Bank of England holds UK interest rate at 4%

The Bank of England has held the main UK interest rate at 4% for the twelfth consecutive month.

This is despite a larger than anticipated cut by the US Federal Reserve. Leading economists were split on whether or not interest rates would or should be dropped. Many of those in favour of an interest rate cut were looking to the US market for a drop which might have heralded a cut in the UK rate.

However, despite the US Federal Reserve's decision to cut interest rate by half a percentage point, taking the interest rate to 1.25% in a bid to firm up a weak recovery in the US economy, the UK's Monetary Policy Committee (MPC) were unimpressed with the arguments for a rate cut.

Next week the MPC is expected to publish projections on inflation over the next two years, and the decision to hold the interest rate at 4% is being interpreted as an indication that the MPC think that inflation may rise to near the 2.5% target inside the two-year period.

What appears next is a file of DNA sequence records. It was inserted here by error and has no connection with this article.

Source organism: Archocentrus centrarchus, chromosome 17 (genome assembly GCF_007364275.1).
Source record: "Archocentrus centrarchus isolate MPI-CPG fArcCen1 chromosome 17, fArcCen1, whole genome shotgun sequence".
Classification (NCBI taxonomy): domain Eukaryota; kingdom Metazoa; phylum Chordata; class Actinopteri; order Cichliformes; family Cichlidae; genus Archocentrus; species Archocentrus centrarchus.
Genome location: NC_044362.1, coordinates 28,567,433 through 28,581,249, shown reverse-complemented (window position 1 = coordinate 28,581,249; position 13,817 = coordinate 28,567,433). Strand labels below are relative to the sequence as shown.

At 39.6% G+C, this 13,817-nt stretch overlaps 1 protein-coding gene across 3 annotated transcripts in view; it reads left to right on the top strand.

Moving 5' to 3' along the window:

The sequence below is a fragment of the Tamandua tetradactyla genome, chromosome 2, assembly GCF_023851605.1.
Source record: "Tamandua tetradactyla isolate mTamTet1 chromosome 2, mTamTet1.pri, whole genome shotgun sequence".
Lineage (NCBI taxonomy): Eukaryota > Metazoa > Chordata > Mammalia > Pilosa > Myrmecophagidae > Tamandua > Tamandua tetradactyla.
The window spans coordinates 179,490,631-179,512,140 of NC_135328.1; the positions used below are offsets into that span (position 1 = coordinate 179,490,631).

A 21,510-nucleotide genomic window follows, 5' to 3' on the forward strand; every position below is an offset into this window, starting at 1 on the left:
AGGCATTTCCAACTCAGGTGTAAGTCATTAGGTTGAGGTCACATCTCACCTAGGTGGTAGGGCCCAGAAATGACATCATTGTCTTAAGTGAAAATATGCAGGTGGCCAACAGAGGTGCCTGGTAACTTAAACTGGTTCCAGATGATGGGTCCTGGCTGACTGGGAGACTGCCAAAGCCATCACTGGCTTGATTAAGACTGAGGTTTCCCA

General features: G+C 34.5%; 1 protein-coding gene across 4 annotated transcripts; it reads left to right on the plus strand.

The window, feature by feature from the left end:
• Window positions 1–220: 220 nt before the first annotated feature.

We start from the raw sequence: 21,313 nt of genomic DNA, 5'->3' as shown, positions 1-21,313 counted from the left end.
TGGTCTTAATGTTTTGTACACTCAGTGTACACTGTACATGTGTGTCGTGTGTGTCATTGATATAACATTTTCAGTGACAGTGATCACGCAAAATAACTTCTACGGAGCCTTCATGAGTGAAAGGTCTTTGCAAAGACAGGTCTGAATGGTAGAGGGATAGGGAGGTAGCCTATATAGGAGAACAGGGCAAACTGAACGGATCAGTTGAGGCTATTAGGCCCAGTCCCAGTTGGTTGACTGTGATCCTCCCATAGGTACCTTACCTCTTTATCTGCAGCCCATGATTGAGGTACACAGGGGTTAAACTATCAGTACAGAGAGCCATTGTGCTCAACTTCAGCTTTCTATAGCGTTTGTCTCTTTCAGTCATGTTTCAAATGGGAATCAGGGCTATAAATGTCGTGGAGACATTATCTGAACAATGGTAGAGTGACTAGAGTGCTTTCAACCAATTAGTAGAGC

However, with the manufacturing sector continuing to be hit by the relatively high UK interest rate, the Engineering Employers Federation called for a UK rate cut. Opposed to this the retail sector indicates that there is no pressing need to cut rates as the twin-track UK economy displays healthy retail sales figures for October.

One of the main fears about an interest rate cut is that this may seriously overheat the runaway property sector. House price inflation recently topped 24% to reach its highest level since the 1980's boom, which resulted in negative equity problems for many when prices slumped in a housing market rationalisation.


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